Fearful that the focus on short-lived climate gases will deter from the current GHG reductions efforts, the UNEP/WMO study warns that deep and immediate carbon dioxide reductions are still required to protect against long-term climate.

The measures identified by the study complement but do not replace anticipated carbon dioxide reduction measures. For major carbon dioxide reduction strategies target the energy and large industrial sectors and therefore would not necessarily result in significant reductions in emissions of black carbon or the ozone precursors methane and carbon monoxide.

As with many environmental problems, we know the cause, we the know the effects and we know the solutions but we are still faced with the barriers of political apathy and public resistance that stifles progress in resolving the problem.

The study clearly demosntrates the benefits of taking action on black carbon and ground-level ozone (and its precursors) have of a number climate change, public health and food security benefits especially in developing countries where health and food are high priorities.

All we need now is to put what we know into practice.

© Gary Haq 2011


The End Game In Copenhagen

THE Copenhagen climate talks provide the opportunity for world leaders to move boldly and decisively to tackle climate change. Whatever the outcome, the summit will go down in history as a major turning point that changed the fate of our species on this planet.

THE Copenhagen climate talks provide the opportunity for world leaders to move boldly and decisively to tackle climate change. Whatever the outcome, the summit will go down in history as a major turning point that determined the fate of humankind on earth.

Throughout history there have been a number of key events that have influenced and shaped our relationship with the environment. In 1972 universal concern about the health and sustainable use of the planet and its resources resulted in the United Nations conference on the Human Environment in Stockholm, Sweden.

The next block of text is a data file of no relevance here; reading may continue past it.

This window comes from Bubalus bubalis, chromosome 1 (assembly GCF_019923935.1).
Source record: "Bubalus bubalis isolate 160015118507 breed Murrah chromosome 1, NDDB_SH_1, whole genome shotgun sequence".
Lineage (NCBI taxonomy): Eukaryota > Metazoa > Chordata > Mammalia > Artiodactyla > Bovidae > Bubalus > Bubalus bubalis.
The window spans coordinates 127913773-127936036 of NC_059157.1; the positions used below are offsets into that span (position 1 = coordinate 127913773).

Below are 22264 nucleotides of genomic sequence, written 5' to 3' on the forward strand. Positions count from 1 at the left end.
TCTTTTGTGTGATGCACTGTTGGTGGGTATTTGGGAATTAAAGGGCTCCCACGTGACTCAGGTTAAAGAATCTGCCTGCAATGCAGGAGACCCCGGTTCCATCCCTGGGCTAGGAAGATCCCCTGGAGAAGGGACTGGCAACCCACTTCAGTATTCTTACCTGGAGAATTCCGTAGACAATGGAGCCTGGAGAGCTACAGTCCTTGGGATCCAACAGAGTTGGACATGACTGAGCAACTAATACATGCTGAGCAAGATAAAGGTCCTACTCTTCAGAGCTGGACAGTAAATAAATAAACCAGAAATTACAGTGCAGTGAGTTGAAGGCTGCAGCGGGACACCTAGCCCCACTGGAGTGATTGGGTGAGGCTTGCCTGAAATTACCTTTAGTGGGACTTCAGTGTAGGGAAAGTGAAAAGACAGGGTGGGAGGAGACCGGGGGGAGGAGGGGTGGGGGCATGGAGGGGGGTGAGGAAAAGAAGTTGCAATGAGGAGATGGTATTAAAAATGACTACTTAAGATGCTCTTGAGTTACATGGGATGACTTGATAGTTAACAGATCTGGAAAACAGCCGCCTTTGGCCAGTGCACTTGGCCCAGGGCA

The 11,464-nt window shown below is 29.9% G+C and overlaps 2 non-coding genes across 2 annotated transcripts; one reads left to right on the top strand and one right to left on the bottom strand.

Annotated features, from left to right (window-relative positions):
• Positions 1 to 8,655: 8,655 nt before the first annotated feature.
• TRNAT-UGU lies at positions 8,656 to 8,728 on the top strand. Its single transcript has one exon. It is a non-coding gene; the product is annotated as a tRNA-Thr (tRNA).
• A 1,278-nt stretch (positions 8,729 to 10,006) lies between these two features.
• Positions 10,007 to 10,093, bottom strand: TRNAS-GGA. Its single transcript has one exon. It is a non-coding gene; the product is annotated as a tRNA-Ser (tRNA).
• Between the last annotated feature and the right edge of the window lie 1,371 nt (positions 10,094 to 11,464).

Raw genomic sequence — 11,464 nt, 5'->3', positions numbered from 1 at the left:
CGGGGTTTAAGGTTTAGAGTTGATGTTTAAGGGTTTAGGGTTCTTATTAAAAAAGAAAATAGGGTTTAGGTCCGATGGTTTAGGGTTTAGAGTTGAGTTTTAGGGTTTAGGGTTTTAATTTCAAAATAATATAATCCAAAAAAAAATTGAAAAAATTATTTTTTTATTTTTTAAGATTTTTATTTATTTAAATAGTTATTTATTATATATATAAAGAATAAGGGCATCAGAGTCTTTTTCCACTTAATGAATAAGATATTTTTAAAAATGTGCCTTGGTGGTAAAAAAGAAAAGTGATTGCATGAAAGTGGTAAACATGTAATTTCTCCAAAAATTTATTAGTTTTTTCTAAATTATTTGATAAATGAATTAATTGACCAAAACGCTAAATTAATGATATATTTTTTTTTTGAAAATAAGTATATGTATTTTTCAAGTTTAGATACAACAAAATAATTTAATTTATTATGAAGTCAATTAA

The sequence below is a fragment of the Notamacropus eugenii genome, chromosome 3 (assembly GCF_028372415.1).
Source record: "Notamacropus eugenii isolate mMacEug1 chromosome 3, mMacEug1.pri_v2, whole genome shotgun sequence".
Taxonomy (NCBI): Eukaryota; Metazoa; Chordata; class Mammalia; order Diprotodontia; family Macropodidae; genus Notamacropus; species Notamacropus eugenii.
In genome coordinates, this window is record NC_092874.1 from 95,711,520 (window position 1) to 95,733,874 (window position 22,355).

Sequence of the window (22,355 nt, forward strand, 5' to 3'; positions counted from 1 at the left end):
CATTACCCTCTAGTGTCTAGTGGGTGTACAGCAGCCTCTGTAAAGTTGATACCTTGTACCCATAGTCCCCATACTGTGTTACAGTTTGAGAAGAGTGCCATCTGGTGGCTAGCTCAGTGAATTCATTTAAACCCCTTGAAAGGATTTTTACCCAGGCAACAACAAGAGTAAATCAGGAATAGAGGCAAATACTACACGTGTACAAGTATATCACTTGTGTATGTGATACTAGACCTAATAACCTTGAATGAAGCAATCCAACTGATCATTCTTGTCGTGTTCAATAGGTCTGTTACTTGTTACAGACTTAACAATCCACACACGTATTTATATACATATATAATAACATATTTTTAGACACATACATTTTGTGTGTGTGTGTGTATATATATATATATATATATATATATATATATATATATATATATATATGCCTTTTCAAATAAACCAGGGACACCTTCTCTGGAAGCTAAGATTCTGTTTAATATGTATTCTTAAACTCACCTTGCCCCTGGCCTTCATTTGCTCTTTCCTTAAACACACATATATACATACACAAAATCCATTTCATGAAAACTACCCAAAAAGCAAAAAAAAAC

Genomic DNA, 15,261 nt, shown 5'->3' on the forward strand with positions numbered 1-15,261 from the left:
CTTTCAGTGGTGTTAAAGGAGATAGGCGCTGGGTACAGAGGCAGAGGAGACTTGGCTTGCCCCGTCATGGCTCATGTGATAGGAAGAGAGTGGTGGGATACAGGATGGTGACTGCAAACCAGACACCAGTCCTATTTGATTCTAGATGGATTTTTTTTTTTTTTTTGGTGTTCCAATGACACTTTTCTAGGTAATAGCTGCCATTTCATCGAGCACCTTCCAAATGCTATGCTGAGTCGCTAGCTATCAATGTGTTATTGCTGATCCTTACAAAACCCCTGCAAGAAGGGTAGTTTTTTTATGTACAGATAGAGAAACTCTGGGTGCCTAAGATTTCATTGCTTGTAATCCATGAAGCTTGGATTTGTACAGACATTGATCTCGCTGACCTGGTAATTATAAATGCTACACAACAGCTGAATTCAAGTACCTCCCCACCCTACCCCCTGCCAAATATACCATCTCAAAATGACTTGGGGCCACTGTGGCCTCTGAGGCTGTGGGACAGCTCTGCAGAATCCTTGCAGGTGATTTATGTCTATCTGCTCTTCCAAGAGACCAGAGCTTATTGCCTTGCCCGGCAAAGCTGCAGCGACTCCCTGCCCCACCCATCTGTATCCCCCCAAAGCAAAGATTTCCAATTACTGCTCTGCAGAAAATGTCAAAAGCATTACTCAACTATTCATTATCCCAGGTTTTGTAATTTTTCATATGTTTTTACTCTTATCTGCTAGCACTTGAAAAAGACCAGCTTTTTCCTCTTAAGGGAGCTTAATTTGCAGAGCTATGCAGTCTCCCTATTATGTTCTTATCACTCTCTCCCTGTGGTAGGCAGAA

The Stockholm conference recognised our failure to manage the biosphere as well as the increasing gap between developed and developing countries. For the first time the environment was placed high on the political agenda. The conference led to the foundation of the United Nations Environment Programme (UNEP) which had a mandate to protect and manage the global environment. After the conference a number of nations established ministries of environment and developed the first wave of policies to reduce environmental pollution. This period also saw the establishment of many leading environmental non-governmental organisations such as Friends of the Earth.

Twenty years later in 1992, nations of the world gathered together once more at the United Nations Conference on Environment and Development (UNCED) also know as the Earth Summit. The Summit produced Agenda 21 – a blueprint for action to be taken by organisations globally, nationally and locally to implement the concept of sustainable development. It also led to the adoption of the United Nations Convention on Biological Diversity and the United Nations Convention to Combat Desertification as well as the United Nations Framework Convention on Climate Change (UNFCCC). The UNFCCC entered into force in 1994 with the objective to stabilise greenhouse gas concentrations in the atmosphere at a level that would prevent dangerous anthropogenic interference with the climate system. The Commission on Sustainable Development was created to monitor and report on implementation of the Earth Summit agreements.

Twenty years after the Earth Summit in 2002 the World Summit on Sustainable Development (WSSD) took place in Johannesburg, South Africa. It was convened by the United Nations to discuss progress towards sustainable development and resulted in the Johannesburg Plan of Implementation which was intended to build on the achievements made since the 1992 Earth Summit and realise the remaining goals not yet achieved. The plan promoted the integration of the three components of sustainable development – economic development, social development and environmental protection.

In 1997 the Conference of Parties (COP) to the UNFCCC was held in Kyoto, Japan. The meeting led to the adoption of the international agreement on climate change called the Kyoto Protocol. The major feature of the Kyoto Protocol is that it sets binding targets for 37 industrialized countries and the European community for reducing greenhouse gas emissions. These amount to an average of five per cent against 1990 levels over the five-year period 2008-2012.

All these events have been major milestones in the history of environmentalism and have changed the way we manage our environment from the global to the local level. The fifteenth meeting of COP in Copenhagen (COP 15) will be another such event. However, this event is seen as an end game. The final chance to thrash out a successor to the Kyoto protocol which will prevent runaway climate change. This will mean halting the increase in greenhouse gas emissions as soon as possible to keep the global temperature below two degrees centigrade. Above this level there will be dangerous and irreparable damage to our climate system.